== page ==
Having a serving of carbs with dinner – a small-medium sweet potato, half-cup (dry measure) of rice or quinoa, or 1 cup of lentils/beans – might be the thing that helps you sleep better, lose more weight, and stay sane.

The fact that it is sync with our social habits, as well as hormonal ryhthms, is just as important from a behavioural perspective.

And if you truly wanted to maximise the benefit of evening carbs, then do some resistance training – muscular contraction causes muscle cells to soak up blood glucose, without requiring insulin.

The benefit of this? You get to eat more carbs than someone who doesn’t train.

Why Food Advice Needs to Evolve

Dietary recommendations fall short for many reasons, one of which is that they attempt to fit square pegs into round holes.

A glaring example of that is the continual push to have people wake up, and shovel in a bunch of ‘heart-healthy’ cereals, toast (wholegrain, of course), and wash it down with a glass of concentrated fruit juice (you know, the ‘5-a-day’).

This is a surefire way of getting people to put on weight, and keeping them there in a never-ending struggle to lose it.

And it’s clearly working.

If we want to help change on a broader, population-wide level, we need to start making better food-based recommendations for what to eat, and when. But it would be a serious dose of egg-on-face for the recommendations to shift to, well, eggs for breakfast.

So don’t wait. Shift your diet starting now, to the “Circadian Rhythm Diet.” The principles couldn’t be simpler:

1: Protein and fat for breakfast, aiming for 30g protein  (e.g.’s 4-egg omelette –  200g Greek yogurt with an ounce almonds – 1.5 scoops added to a morning (fat-based!) smoothie);

2: Eat protein at each subsequent meal – a minimum of a palm-sized serving;

3: Time carbs for the evening. If you’re sedentary, keep portion size to the equivalent of your fist. For optimal results, hit the weights to maximise glucose disposal in muscle tissue.


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References

  1. Kim, T., Jeong, J. and Hong, S. (2015). The Impact of Sleep and Circadian Disturbance on Hormones and Metabolism. International Journal of Endocrinology, 2015, pp.1-9.
  2. Vila, G., Krebs, M., Riedl, M., Baumgartner-Parzer, S., Clodi, M., Maier, C., Pacini, G. and Luger, A. (2010). Acute effects of hydrocortisone on the metabolic response to a glucose load: increase in the first-phase insulin secretion. European Journal of Endocrinology, 163(2), pp.225-231.
  3. Chandler-Laney, P., Morrison, S., Goree, L., Ellis, A., Casazza, K., Desmond, R. and Gower, B. (2014). Return of hunger following a relatively high carbohydrate breakfast is associated with earlier recorded glucose peak and nadir. Appetite, 80, pp.236-241.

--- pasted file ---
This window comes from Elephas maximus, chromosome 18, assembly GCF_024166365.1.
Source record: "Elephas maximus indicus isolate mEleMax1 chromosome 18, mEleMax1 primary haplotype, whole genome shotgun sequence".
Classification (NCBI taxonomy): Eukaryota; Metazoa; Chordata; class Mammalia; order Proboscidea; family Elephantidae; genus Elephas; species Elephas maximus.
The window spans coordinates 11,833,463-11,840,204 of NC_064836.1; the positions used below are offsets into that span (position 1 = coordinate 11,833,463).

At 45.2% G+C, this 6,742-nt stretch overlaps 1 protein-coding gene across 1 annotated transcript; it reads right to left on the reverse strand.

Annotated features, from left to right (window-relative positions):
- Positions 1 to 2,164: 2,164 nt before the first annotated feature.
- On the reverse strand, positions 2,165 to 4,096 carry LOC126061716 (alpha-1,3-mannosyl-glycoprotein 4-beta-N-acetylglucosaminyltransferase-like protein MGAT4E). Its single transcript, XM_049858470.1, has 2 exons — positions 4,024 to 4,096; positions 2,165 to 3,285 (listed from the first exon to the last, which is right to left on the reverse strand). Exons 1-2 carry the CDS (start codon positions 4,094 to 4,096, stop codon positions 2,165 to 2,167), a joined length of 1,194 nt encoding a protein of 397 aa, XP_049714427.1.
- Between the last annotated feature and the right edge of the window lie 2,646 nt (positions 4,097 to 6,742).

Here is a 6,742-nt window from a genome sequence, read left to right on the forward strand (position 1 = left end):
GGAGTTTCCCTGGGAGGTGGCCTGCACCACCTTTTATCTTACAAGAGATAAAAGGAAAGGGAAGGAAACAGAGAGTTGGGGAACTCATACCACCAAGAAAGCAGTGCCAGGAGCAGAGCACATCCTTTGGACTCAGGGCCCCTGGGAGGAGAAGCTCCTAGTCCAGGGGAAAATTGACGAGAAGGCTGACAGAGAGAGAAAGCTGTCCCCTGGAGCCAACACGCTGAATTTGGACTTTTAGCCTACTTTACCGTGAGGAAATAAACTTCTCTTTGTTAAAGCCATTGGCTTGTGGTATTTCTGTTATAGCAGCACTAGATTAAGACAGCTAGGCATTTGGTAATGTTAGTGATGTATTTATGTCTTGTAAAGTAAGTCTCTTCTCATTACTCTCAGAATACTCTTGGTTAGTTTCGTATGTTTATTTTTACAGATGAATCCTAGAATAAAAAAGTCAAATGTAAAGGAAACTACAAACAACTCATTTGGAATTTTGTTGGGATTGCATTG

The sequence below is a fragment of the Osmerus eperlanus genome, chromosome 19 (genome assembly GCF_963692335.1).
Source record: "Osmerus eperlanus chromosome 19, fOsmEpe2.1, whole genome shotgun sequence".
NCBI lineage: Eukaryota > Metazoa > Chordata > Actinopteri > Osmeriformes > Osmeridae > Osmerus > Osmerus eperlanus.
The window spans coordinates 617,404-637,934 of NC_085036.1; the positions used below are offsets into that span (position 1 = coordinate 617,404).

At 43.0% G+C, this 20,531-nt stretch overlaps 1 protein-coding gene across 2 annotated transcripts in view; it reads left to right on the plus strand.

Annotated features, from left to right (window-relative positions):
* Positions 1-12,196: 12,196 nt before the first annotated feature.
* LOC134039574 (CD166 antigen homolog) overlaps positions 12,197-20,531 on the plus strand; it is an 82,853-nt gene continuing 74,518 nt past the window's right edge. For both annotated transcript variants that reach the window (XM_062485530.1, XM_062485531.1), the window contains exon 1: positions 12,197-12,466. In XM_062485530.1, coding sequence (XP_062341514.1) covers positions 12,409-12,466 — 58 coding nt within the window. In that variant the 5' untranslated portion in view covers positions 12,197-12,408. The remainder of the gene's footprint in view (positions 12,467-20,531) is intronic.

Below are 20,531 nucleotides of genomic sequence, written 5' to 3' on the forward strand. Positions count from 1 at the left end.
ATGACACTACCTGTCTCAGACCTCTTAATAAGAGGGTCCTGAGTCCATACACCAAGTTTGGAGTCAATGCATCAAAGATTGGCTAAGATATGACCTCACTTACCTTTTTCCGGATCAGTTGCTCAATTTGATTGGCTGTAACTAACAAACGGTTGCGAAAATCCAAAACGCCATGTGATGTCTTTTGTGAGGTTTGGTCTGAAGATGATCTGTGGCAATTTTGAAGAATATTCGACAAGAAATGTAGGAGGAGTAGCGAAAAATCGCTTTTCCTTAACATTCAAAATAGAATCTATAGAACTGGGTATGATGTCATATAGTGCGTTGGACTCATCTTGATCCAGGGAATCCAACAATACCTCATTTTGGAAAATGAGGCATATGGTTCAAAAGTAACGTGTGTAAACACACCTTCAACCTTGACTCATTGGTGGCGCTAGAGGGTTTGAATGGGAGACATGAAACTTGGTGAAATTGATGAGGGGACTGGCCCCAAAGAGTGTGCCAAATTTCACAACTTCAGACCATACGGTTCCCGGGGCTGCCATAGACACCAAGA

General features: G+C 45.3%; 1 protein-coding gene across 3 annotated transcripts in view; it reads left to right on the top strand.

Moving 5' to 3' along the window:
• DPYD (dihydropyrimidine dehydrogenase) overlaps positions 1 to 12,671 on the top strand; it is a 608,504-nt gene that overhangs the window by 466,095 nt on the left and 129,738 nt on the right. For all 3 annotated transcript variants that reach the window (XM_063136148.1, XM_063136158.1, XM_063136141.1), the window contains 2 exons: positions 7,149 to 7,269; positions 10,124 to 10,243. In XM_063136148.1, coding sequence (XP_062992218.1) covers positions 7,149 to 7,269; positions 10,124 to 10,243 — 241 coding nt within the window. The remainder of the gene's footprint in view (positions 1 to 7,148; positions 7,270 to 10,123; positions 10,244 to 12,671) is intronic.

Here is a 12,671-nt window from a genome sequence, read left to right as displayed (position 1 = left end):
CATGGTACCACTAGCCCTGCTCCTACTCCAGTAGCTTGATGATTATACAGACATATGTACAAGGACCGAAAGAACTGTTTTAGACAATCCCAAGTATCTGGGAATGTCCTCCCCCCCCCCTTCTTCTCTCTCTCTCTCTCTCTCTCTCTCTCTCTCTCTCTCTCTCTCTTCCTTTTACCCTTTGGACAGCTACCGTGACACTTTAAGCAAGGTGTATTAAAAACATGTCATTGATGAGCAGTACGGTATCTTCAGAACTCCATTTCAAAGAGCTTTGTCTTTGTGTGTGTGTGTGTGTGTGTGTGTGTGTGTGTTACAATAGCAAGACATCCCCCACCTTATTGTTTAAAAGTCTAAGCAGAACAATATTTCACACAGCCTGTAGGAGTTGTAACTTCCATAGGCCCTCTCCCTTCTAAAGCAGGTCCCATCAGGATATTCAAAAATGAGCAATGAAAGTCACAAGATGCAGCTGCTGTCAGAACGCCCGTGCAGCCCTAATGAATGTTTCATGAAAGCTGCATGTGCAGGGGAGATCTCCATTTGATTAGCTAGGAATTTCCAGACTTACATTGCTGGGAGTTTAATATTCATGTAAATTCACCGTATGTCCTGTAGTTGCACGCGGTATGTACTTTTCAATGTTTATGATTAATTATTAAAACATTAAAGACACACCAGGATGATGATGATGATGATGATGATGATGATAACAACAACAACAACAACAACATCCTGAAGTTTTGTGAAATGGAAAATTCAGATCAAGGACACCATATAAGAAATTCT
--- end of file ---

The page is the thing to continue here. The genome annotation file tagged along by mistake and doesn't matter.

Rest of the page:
4. Rains, T., Leidy, H., Sanoshy, K., Lawless, A. and Maki, K. (2015). A randomized, controlled, crossover trial to assess the acute appetitive and metabolic effects of sausage and egg-based convenience breakfast meals in overweight premenopausal women. Nutrition Journal, 14(1), p.17.
  5. Gray, J. and Griffin, B. (2009). Eggs and dietary cholesterol – dispelling the myth. Nutrition Bulletin, 34(1), pp.66-70.
  6. Ratliff, J., Leite, J., de Ogburn, R., Puglisi, M., VanHeest, J. and Fernandez, M. (2010). Consuming eggs for breakfast influences plasma glucose and ghrelin, while reducing energy intake during the next 24 hours in adult men. Nutrition Research, 30(2), pp.96-103.
  7. Cuenca-Sanchez, M., Navas-Carrillo, D. and Orenes-Pinero, E. (2015). Controversies Surrounding High-Protein Diet Intake: Satiating Effect and Kidney and Bone Health. Advances in Nutrition: An International Review Journal, 6(3), pp.260-266.
  8. El Khoury, D., Brown, P., Smith, G., Berengut, S., Panahi, S., Kubant, R. and Anderson, G. (2014). Increasing the protein to carbohydrate ratio in yogurts consumed as a snack reduces post-consumption glycemia independent of insulin. Clinical Nutrition, 33(1), pp.29-38.
  9. Sensi, S. and Capani, F. (1987). Chronobiological Aspects of Weight Loss in Obesity: Effects of Different Meal Timing Regimens. Chronobiology International, 4(2), pp.251-261.
  10. Afaghi, A., O’Connor, H. and Chow, C. (2008). Acute effects of the very low carbohydrate diet on sleep indices. Nutritional Neuroscience, 11(4), pp.146-154.
  11. Christianson, A. (n.d.). The adrenal reset diet.
  12. Halson, S. (2014). Sleep in Elite Athletes and Nutritional Interventions to Enhance Sleep. Sports Med, 44(S1), pp.13-23.